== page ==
What would you do if you weren’t doing what you’re doing now?
I was writing my column for IB tonight, on the topic of Joan Gillman and I completing 1,000 radio shows for WTDY, and I was thinking about the range of people we’ve interviewed — from start-up entrepreneurs with fire in their bellies, to "reflective interviews" with executives moving on. Those more often revolve around exit strategies and talk of "next careers" — like those we are getting ready for you with Don Madelung (Herzing University), Larry Swalheim (Landmark Cooperative Services) and Wis. Secretary of Commerce Aaron Olver, who will be leaving his post in 2011 due to political sea change. The other two gents are moving on by choice, having worked 20-plus years for their institutions and wanting not to retire, but to rewire into new careers for the final 10 or 20 years they still want to work outside their homes.
That got me to thinking about the various professions we’ve talked about on air, and what I’d most likely want to try, if I was to "rewire" professions at age 60, like so many of my colleagues are doing.
I’m approaching almost 20 years in publishing, following a previous career of more than 10 years of clinical and law enforcement social service work. What would be a good fit for me, if I were looking into a fantasy career, based on interviews with our guests?
I told show guest Peter Gunderson that I’d like to work for him as a funeral director. I’ve been a death and grief counselor in the past, and I think that giving action to true compassion for families during times of loss is important work. I actually checked into it (no harm taking a few classes to learn more about it, right?) but … there aren’t area schools in the field. I’d have to travel to Minneapolis, and that doesn’t work with my Madison-Chicago obligations now. It isn’t like "funeral director" morgue classes are online, you know?
If I wasn’t allergic to bee stings, I might be tempted to get into hive study, since hearing fascinating stories from beekeeper Gene Woller (Gentle Breeze Honey) about the secret lives of bees and the oddities in their behavior. The "hive collective mind" is really fascinating, and it would be fun to see it up close. But given that the protective netting I’d need would have to be made of lead and probably weigh 300 pounds to prevent even one tiny bee from penetrating it, that will not happen.
I’m also interested in biotechnology. Isn’t everybody? (Why wasn’t science sexy instead of nerdy when I was an undergrad with time still to prepare for such a career?) I’m most interested in nanotechnology since the interview with Barbara Israel. Imagine using nano-formulated paint that allows you to change the wall into differing "scenes" — imagine the tiny recording devices and cameras that could be embedded in that nano wall paint! Imagine…. Okay, yes, if I were a nano scientist, I could imagine all sorts of things that I’d have no business making. Some scientists are like mountain climbers; they may do some things because of the thrill of realizing they can. I’m afraid I’d be that kind of scientist, so it’s best I don’t open that door.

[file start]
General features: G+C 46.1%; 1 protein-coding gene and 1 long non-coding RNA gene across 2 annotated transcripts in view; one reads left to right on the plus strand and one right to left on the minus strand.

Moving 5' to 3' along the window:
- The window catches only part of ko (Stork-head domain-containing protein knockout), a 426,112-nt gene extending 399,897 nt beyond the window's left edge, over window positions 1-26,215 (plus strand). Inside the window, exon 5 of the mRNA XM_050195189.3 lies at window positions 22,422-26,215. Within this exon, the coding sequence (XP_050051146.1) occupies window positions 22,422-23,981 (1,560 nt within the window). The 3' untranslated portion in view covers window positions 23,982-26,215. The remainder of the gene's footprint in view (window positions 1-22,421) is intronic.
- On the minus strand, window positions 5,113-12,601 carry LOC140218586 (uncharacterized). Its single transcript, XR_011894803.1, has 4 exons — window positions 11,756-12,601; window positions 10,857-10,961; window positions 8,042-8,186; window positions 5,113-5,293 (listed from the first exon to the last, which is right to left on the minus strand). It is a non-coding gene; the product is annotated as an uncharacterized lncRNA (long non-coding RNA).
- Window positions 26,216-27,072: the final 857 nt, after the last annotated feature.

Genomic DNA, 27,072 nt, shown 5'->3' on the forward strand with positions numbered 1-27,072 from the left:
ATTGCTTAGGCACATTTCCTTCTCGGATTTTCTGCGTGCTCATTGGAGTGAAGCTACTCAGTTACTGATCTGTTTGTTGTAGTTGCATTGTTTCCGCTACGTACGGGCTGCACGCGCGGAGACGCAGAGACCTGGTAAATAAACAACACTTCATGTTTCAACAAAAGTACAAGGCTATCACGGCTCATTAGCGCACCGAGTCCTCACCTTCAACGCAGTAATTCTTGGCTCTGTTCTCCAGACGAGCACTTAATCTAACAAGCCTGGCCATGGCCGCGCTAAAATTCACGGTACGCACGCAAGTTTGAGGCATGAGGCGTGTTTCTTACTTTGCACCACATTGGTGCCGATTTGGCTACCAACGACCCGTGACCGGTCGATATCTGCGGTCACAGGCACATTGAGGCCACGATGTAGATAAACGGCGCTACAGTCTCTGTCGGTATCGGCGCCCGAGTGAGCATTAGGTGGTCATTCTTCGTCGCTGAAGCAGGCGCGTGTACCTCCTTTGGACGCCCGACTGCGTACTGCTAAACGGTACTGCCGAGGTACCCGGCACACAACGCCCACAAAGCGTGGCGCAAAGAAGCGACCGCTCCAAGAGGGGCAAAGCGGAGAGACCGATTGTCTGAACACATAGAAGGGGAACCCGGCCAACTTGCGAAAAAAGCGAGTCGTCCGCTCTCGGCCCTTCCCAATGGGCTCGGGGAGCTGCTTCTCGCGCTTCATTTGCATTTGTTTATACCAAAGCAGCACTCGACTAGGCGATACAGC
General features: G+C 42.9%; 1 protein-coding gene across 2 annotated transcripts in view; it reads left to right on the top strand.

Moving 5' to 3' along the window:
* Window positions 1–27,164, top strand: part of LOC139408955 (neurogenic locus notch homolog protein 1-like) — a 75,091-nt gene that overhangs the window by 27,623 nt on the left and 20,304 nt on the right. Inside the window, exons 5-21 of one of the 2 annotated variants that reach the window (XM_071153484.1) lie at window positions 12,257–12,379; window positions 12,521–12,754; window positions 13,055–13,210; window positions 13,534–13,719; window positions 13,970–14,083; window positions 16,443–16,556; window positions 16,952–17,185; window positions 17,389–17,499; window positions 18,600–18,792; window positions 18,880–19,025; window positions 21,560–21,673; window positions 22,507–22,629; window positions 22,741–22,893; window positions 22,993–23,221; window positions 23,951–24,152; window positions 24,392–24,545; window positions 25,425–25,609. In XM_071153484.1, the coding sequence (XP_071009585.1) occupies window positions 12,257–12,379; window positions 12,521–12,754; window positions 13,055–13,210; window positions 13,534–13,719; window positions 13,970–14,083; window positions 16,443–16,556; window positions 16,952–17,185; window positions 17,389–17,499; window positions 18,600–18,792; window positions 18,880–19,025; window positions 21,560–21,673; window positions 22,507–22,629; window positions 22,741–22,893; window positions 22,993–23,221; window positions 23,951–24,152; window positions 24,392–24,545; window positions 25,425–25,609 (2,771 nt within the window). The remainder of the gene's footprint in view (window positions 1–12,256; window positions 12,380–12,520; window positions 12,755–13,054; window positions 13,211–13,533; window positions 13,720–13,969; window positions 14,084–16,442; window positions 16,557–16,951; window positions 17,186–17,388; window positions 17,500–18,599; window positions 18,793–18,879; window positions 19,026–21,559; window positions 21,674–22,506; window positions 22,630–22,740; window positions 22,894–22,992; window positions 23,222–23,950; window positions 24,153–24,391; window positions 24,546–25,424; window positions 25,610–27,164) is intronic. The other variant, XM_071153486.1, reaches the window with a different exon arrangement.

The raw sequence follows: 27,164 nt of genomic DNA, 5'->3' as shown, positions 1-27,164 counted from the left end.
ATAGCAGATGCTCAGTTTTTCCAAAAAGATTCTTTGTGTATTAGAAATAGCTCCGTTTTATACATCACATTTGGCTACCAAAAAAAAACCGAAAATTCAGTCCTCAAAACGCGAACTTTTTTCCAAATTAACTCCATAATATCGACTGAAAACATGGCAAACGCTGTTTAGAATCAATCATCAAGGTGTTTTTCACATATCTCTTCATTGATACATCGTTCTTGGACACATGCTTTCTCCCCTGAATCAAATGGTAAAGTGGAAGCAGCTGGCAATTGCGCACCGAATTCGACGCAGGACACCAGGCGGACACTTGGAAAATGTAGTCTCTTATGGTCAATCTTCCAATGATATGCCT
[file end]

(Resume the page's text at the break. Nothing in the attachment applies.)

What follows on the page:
Zane William’s career was seductive. He’s a well-known photographer, and I am an amateur photographer, so it was cool to meet him. However, taking photographs for a living would be stressful for me since (unlike Zane, who photographs architecture and people with a creative twist for his clients and books) I most enjoy photographing animals and birds in the wild. There isn’t a great market for that. It’s not like a grandmother raccoon is going to order reprints for Christmas presents, or a ground squirrel is going to commission me to photograph her new hideaway.
I enjoyed the interview, too, with Chris Ziemba, who was then the head of Three Gaits Therapeutic Riding Stables. (Now Chris works with me at The Salvation Army, so our paths cross again.) Since that interview, our family did some research and enrolled my grandson in a similar horseback riding stable in Chicago. I think therapeutic stables are miraculous places, particularly for special needs children. I would like to dedicate my time to that endeavor, since I love horses and animals and children. But why stop there? If I started that, I’d want to have a cow, too, since I love cows.
And what about sheep? I spend a lot of time at Lamb’s Farm in Libertyville, Illinois because of an affinity for barnyard animals. If I started with horses, I’d want to have a farm. In which case, I would be right back where I started as a child, living on a farm. Back then, I spent a lot of time imagining what I’d do when I grew up and got off the farm!
So I think, when all is said and podcast, and I get closer to that "20-year itch" point in time, that I’ll just try to cut back a little on business lunches to spend a little more time on my hobbies, because I’m most likely right now where I’m supposed to be, doing exactly what I love and was programmed all along to do: Sharing all sorts of "what is it like to do this job?" stories with you — in print, on the Web, and on air.
Thank you, Loyal Radio Listeners, for sharing 1,000 stories (and counting) with us. Joan’s promised to hit 1,500 before retiring and … me? I’ll do it as long as it’s fun, and what could be more fun?
What about you? It’s your stories we love telling, so if you’d like to tell us about your job on the show, e-mail me and we’ll put you on our list. It’s a long list, and it might take awhile, but hey, we aren’t going anywhere (else) anytime soon.
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